Mid-Life Cycling

Mid-Life Cycling

15 May 2014

They're (We're) Taking Over!

What will I do when I'm no longer a minority?

All right...That sentence wasn't a cheap trick to get published in some right-wing think tank's house organ.  After all, in at least one sense I am not a minority, although I may become one if I live long enough:  I am white.  And, naturally, I don't see this country or any other developing a majority consisting of transgenders or transsexuals, contrary to Janice Raymond's most fear-addled fantasies.

So, to what "minority" am I referring?

The ranks of bicycle commuters are growing, though men are almost three times more likely than women to ride to work.

Bike commuters, who else?

As I've mentioned in other posts, I can recall days, weeks and even months when I saw no one else riding a bicycle to work, or for any other purpose.  Such was the case even along the thoroughfares of Hipster Hook, where there are now, probably, more bicycles per capita than in any other place in the United States. 

Back in those days, the American media all but ignored cyclists and cycling.  Occasionally, some newspaper's sports section would include a line or two about the Tour de France or a race that passed, literally, in front of the doors of the editorial offices. 

I never, ever would have imagined hearing a story like the one aired today on National Public Radio.  It reports on the increase in bike commuting around the US.  Not surprisingly, small- to medium- sized cities with colleges or universities in temperate climates (i.e., Davis CA and Boulder CO) had the highest percentages of their populations riding bikes to work. Also not surprising was the fact that Portland OR has one of the highest rates among larger cities.

What also didn't surprise me--unfortunately--was the socio-economic makeup of bike commuters:  We are mainly people at the bottom of the income or the top of the education ladder.  Real progress in making places more bike-friendly--which is to say, developing a culture of cycling, not merely building bike lanes--will happen only when cycling is embraced by people in the middle.  That, by the way, is how almost anything becomes mainstream:  When middle classes embrace it.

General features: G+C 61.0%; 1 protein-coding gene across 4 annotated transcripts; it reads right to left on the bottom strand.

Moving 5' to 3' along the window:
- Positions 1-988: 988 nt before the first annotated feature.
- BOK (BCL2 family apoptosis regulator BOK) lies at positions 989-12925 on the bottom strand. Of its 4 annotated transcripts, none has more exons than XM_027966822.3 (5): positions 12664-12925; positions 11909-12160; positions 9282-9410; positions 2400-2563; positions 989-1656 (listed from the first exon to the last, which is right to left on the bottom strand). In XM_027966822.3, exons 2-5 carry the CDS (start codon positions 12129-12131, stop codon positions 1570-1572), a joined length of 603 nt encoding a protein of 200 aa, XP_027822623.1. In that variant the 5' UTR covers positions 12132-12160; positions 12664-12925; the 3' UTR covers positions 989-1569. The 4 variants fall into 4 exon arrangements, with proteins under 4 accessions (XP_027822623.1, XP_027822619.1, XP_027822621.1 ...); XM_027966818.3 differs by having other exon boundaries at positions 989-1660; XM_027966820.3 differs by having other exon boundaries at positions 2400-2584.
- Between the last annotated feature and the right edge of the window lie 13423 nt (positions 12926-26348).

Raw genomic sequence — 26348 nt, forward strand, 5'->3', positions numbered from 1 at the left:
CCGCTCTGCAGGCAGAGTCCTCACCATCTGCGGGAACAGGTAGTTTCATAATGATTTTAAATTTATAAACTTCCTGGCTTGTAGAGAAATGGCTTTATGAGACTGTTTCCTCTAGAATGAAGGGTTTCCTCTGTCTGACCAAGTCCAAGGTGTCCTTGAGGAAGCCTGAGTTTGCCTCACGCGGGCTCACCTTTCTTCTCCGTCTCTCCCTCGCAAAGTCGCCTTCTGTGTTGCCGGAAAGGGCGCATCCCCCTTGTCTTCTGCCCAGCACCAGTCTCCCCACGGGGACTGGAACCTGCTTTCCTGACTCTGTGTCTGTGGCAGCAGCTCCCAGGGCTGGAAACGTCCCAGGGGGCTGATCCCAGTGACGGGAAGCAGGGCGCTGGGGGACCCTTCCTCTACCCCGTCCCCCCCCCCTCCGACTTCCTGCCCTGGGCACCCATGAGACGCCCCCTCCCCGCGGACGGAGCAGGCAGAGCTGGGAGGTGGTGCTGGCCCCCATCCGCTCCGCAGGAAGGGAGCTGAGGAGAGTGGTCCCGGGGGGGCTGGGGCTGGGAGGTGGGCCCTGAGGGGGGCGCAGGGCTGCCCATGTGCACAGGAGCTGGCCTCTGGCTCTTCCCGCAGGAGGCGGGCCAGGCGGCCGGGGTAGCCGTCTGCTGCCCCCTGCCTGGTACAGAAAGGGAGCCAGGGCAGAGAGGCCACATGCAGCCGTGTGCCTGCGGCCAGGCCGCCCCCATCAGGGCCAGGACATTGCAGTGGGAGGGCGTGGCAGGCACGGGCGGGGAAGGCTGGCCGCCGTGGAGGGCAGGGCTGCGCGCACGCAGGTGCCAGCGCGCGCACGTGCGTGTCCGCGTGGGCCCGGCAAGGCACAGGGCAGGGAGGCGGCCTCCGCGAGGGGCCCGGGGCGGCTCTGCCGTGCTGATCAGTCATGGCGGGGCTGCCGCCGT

Another facet of the report that confirmed my observations is that fewer people cycle to work in the South than in the rest of the country.  Some have said that it has to do with the long, hot summers.  I think that's one part of the story:  For a variety of other reasons, Dixie has developed more of a love for the internal combustion engine than us Yankees or folks in Seattle, Portland or Minneapolis--or even, for that matter, Detroit--have ever had.  Have you ever noticed that most NASCAR drivers--including the sport's elite--come from somewhere between the Potomac and the Rio Grande?

Cycle-commuters probably won't become mainstream--let alone a majority--any time soon.  But we are becoming more visible and numerous (Yes, cycling increases your sexual vitality!) in my part of the world.  What will we do?

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